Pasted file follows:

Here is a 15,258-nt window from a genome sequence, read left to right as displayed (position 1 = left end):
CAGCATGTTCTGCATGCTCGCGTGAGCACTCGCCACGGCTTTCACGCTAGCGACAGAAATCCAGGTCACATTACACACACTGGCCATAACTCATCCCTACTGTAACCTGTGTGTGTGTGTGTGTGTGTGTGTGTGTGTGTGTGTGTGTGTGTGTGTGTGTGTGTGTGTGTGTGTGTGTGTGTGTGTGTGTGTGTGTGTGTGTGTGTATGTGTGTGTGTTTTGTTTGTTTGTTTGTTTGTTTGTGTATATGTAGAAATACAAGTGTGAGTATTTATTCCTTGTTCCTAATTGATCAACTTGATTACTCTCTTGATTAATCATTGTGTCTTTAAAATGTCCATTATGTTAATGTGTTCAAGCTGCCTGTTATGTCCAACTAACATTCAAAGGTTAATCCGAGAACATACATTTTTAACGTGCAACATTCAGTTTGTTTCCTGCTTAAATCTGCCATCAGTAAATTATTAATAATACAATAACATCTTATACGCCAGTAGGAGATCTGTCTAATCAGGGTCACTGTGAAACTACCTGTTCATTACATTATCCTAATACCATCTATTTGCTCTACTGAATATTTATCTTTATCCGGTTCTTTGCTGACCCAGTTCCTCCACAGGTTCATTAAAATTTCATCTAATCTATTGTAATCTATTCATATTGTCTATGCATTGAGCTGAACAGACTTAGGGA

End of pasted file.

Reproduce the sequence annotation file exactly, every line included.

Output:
Here is a 15,258-nt window from a genome sequence, read left to right as displayed (position 1 = left end):
CAGCATGTTCTGCATGCTCGCGTGAGCACTCGCCACGGCTTTCACGCTAGCGACAGAAATCCAGGTCACATTACACACACTGGCCATAACTCATCCCTACTGTAACCTGTGTGTGTGTGTGTGTGTGTGTGTGTGTGTGTGTGTGTGTGTGTGTGTGTGTGTGTGTGTGTGTGTGTGTGTGTGTGTGTGTGTGTGTGTGTGTGTGTATGTGTGTGTGTTTTGTTTGTTTGTTTGTTTGTTTGTGTATATGTAGAAATACAAGTGTGAGTATTTATTCCTTGTTCCTAATTGATCAACTTGATTACTCTCTTGATTAATCATTGTGTCTTTAAAATGTCCATTATGTTAATGTGTTCAAGCTGCCTGTTATGTCCAACTAACATTCAAAGGTTAATCCGAGAACATACATTTTTAACGTGCAACATTCAGTTTGTTTCCTGCTTAAATCTGCCATCAGTAAATTATTAATAATACAATAACATCTTATACGCCAGTAGGAGATCTGTCTAATCAGGGTCACTGTGAAACTACCTGTTCATTACATTATCCTAATACCATCTATTTGCTCTACTGAATATTTATCTTTATCCGGTTCTTTGCTGACCCAGTTCCTCCACAGGTTCATTAAAATTTCATCTAATCTATTGTAATCTATTCATATTGTCTATGCATTGAGCTGAACAGACTTAGGGA